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The Cheyenne Indians, in sharp contrast to other Plains tribes, are renowned for their clearly designed sense of form and structured institution within the cultural pattern of their tribe. It is this trait. together with the colorful background or the Cheyennes. which has attracted the unique collaboration of a legal theorist and an anthropologist who in this volume, provide a definitive picture of the law-ways of a primitive, nonliterate people.
First published in 1941, The Cheyenne Way has been acclaimed universally as a foundational study of primitive law, and is now reiissued to satisfy the requirements of lawyers, students. sociologists. general readers, and collectors of western epic and Indian saga.
The Cheyenne Indians were the westernmost branch of the Algonkian language group, and had their origins in the woodlands of the upper Xlississippi Valley, but they are familiar in American history for their more recent habitat along the high plains east of the Rocky Mountains. Divided after 1833 into the Northern and Southern Cheyennes, they ranged from Montana to Oklahoma and were known and feared by travelers on both the Santa Fe and Oregon trails.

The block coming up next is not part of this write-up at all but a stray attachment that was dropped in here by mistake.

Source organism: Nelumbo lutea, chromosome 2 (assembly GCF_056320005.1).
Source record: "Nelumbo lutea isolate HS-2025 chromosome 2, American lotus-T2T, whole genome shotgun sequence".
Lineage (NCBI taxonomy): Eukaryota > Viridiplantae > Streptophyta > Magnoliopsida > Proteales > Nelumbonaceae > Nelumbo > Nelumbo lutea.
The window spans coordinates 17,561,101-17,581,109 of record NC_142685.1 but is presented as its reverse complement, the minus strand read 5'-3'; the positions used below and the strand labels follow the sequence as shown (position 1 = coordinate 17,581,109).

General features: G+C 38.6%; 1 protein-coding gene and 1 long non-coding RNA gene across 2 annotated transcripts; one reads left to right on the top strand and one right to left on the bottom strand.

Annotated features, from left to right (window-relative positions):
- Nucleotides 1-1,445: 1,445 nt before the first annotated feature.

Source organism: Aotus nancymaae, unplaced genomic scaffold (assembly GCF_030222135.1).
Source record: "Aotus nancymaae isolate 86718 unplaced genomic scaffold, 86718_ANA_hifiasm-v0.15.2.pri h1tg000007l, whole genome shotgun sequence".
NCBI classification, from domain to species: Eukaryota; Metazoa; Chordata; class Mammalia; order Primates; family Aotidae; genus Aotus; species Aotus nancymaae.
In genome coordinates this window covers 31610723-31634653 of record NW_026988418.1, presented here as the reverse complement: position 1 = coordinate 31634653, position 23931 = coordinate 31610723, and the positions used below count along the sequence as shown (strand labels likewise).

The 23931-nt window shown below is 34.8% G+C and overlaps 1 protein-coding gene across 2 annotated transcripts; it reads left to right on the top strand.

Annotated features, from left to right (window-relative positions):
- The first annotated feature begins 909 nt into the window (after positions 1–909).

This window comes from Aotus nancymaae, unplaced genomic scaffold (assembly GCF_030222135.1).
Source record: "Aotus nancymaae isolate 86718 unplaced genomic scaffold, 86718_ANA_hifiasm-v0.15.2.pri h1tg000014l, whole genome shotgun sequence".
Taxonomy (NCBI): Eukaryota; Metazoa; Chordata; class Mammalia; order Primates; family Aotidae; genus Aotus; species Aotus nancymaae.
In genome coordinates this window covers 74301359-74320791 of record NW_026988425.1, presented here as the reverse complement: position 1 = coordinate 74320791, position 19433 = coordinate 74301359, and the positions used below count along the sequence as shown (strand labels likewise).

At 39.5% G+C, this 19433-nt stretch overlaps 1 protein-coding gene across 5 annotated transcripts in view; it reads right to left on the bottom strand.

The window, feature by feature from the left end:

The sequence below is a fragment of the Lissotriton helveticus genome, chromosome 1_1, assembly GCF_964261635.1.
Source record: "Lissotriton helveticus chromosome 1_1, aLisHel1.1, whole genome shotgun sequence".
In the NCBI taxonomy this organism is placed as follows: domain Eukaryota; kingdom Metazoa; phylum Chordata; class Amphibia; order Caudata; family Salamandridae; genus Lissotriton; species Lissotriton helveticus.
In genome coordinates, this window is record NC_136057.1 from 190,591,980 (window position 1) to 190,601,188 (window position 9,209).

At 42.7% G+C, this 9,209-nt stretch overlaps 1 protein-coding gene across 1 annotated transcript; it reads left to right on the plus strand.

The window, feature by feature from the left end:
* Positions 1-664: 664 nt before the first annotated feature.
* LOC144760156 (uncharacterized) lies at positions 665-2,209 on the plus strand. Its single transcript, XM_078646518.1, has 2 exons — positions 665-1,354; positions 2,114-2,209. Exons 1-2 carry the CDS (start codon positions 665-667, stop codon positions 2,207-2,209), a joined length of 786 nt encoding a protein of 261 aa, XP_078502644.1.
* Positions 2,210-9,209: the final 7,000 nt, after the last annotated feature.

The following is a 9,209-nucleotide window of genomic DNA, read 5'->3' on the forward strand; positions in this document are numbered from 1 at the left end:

This volume presents the folkways in law of the Cheyennes through the technique of the American case lawyer, adjusted to the requirements of the anthropologist with his scientific understanding of human behavior and realistic sociology. Of primary interest, perhaps. to the general reader, are the law cases' themselves Based upon individual episodes which reflect the legal procedure of the Cheyennes for a period of more than sixty years. There are heroic narratives in the best tradition of the sagas of primitive peoples everywhere.
Volume 21 in The Civilization of the American Indian Series.